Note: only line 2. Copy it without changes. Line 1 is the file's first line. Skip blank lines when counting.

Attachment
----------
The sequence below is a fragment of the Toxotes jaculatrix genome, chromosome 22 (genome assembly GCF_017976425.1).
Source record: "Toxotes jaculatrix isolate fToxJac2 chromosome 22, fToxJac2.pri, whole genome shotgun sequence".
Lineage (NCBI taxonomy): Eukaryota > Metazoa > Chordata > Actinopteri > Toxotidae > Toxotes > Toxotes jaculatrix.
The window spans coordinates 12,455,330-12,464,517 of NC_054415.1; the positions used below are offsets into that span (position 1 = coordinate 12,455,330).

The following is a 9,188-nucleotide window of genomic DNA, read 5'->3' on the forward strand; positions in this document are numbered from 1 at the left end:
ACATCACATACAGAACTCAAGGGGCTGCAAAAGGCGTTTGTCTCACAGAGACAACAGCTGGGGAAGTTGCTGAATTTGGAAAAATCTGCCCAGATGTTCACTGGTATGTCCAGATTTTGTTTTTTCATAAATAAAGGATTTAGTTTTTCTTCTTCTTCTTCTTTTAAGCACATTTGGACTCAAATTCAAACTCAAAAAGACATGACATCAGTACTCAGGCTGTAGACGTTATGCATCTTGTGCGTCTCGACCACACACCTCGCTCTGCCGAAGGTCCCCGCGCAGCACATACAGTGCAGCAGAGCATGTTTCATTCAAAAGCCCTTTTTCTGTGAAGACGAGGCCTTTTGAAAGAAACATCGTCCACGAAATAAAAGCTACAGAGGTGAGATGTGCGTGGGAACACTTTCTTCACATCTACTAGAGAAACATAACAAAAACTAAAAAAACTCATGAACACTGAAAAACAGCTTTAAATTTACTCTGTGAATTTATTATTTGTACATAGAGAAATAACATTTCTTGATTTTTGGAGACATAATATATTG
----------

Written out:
Source record: "Toxotes jaculatrix isolate fToxJac2 chromosome 22, fToxJac2.pri, whole genome shotgun sequence".